Education Elevates Everything

A merger offers a unique opportunity to look at the combined resources we have – and we have some superb educators and facilities – and think about how we can do more. How can we rethink our education system for a 21st century world? Merging our two cities will drive this process, like nothing else can.

When a person considers moving to a new city for a job, what is the first non-work question her or she asks? It is “How are the schools?”

Not too long ago, our company hired a senior level executive who was then living out of state. He settled his family in Falmouth, rather than LA, because he and his wife perceived their school system to be better for his children’s needs. His paycheck earned here is fully spent elsewhere. How many similar stories are out there?

There is absolutely nothing more important to the future of our community – and the attraction of new talent – than a first rate education system. It is not about school buildings but about improving how education is organized and how teachers help to elevate each student.

A merger offers a unique opportunity to look at the combined resources we have – and we have some superb educators and facilities – and think about how we can do more. How can we rethink our education system for a 21st century world? Merging our two cities will drive this process, like nothing else can.

The education workgroup that contributed to our Consolidation Options and Impacts study published a lengthy “Vision for Improving Education in L-A” in that document. It starts out saying, “A unified school system offers a unique opportunity for innovation and reinvention. LA schools can be – and must be – among the best in Maine and the best for each student’s individual needs.”

The merging of school systems will surface some considerable administrative savings, but there can be no cuts in teachers or the money that goes into educating children. What goes on in classrooms is best left to professional educators working with engaged parents.

And let’s be clear, local schools will still be local. An Auburn-side student will go to EL, just as her mother or father did. Traditions are important, and they have to continue.

To make those local schools most effective we must maximize the authority of the leadership and faculty at each school. Vision is set by the superintendent working with the school committee, but then strong school leaders apply that vision to each unique school and child.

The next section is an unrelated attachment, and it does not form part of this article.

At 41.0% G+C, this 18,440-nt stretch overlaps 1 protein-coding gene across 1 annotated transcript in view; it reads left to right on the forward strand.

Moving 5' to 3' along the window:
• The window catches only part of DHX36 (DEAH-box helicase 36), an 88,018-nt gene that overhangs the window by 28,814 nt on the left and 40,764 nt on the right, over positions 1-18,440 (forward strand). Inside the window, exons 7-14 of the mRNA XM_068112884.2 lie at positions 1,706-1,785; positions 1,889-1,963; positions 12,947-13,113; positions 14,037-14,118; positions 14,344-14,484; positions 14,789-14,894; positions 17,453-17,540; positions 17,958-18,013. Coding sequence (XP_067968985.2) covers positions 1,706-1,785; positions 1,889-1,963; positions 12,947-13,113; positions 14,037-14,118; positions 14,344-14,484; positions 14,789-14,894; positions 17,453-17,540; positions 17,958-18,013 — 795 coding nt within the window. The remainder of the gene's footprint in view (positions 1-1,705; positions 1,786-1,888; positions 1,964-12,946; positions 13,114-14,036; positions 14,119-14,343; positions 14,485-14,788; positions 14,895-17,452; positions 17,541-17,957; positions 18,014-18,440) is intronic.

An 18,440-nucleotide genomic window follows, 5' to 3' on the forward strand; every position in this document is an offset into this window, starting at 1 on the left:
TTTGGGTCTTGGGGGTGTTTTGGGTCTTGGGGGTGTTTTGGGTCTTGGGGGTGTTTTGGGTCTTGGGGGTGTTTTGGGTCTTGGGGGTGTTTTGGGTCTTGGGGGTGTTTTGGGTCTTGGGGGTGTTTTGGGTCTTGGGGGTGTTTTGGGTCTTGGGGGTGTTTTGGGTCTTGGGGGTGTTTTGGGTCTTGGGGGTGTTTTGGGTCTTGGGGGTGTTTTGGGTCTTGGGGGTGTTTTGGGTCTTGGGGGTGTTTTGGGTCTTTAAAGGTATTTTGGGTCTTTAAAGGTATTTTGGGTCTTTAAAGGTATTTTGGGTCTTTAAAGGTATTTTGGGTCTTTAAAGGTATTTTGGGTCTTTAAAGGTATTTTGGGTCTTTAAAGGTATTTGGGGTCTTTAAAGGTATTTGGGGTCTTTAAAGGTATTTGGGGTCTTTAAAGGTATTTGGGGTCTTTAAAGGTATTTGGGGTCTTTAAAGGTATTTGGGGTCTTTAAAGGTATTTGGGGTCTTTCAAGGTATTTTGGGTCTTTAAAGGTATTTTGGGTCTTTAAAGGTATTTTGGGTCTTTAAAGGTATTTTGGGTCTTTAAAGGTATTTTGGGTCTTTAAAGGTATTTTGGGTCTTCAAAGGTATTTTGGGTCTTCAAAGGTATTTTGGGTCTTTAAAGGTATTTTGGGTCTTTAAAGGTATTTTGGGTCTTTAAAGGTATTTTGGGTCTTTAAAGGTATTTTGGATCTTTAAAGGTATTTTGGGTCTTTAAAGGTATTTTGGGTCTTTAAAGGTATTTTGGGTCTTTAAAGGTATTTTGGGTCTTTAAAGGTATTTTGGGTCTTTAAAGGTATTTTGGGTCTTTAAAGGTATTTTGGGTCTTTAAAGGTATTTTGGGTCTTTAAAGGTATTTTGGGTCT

We do know we have to get kids into school earlier. They need to be in public or private classrooms by age 4, and kindergarten needs to be all day for all children.

All children need to be on reading level by grade three, or they are likely to be permanently left behind. We’ve got to set aspirations high in the middle grades, especially for those who come from difficult backgrounds. And we have to work with organizations like Tree Street and Auburn PAL to keep the most vulnerable from falling off the playing field.

Graduations rates must to get into the 90+% range. And we must expect that every young man and woman will leave our hands ready to be self-sufficient and productive.

A reinvented and larger school system can offer a greater variety and depth of courses that no other city in Maine can match. For example, the new EL might specialize in a science and technology curriculum, while LHS focuses on arts and humanities, perhaps with a particular strength in languages that are in demand by businesses. The renowned regional voc/tech program has to be expanded, given the insatiable demand there is for skilled trades persons.

And consider this idea. A larger district has the potential to attract new revenue streams, such as federal, state, and private competitive grants. The district should have sufficient resources to develop a Development Office that would be the face to foundations and alumni, promoting the district and our education “brand” similar to how it is done by private schools. If done right, revenues raised this way would exceed the staffing costs.

Both high schools would be sure to align their courses to prepare students for post-secondary education, whether college and vocational. The L-A school system would work with our strong local colleges, so that the LA workforce has a strong flow of well-prepared young adults that attract the businesses – both startups and the long-established firms -- that pay well and which, in turn, attract more talent to our area.

An excellent school system will be student centered and focused on personalized learning. What is the right combination of choices to ignite learning passions in each individual student, whether they go to college or plan a career in the trades? A combined system can offer dramatically more resources and choices for students at all levels.

The better we do these things and more, the more our school system will elevate LA.

Gene Geiger, Chair
Lewiston and Auburn Joint Charter Commission